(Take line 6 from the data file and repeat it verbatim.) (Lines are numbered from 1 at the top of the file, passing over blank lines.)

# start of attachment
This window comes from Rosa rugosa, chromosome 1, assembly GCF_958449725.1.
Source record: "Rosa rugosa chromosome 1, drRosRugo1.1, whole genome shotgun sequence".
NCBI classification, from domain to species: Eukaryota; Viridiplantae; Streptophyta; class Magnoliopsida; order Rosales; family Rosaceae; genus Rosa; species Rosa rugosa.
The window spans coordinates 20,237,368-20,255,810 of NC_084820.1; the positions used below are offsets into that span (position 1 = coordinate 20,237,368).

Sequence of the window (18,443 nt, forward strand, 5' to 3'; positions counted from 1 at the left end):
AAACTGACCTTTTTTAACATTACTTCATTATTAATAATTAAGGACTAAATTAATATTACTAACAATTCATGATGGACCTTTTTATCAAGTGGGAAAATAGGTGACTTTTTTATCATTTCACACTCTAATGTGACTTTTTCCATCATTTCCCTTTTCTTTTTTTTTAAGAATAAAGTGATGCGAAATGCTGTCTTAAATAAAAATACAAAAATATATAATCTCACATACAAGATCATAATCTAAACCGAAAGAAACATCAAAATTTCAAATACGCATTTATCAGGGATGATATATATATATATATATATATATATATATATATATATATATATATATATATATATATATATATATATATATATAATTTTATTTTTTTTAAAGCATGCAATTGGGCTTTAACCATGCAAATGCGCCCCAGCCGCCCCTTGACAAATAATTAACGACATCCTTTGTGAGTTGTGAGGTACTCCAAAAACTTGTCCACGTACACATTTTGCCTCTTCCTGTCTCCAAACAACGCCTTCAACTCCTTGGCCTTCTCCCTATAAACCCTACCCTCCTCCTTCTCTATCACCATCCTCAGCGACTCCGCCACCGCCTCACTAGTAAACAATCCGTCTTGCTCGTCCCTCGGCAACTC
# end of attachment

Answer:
AAACTGACCTTTTTTAACATTACTTCATTATTAATAATTAAGGACTAAATTAATATTACTAACAATTCATGATGGACCTTTTTATCAAGTGGGAAAATAGGTGACTTTTTTATCATTTCACACTCTAATGTGACTTTTTCCATCATTTCCCTTTTCTTTTTTTTTAAGAATAAAGTGATGCGAAATGCTGTCTTAAATAAAAATACAAAAATATATAATCTCACATACAAGATCATAATCTAAACCGAAAGAAACATCAAAATTTCAAATACGCATTTATCAGGGATGATATATATATATATATATATATATATATATATATATATATATATATATATATATATATATATATATATATATATAATTTTATTTTTTTTAAAGCATGCAATTGGGCTTTAACCATGCAAATGCGCCCCAGCCGCCCCTTGACAAATAATTAACGACATCCTTTGTGAGTTGTGAGGTACTCCAAAAACTTGTCCACGTACACATTTTGCCTCTTCCTGTCTCCAAACAACGCCTTCAACTCCTTGGCCTTCTCCCTATAAACCCTACCCTCCTCCTTCTCTATCACCATCCTCAGCGACTCCGCCACCGCCTCACTAGTAAACAATCCGTCTTGCTCGTCCCTCGGCAACTC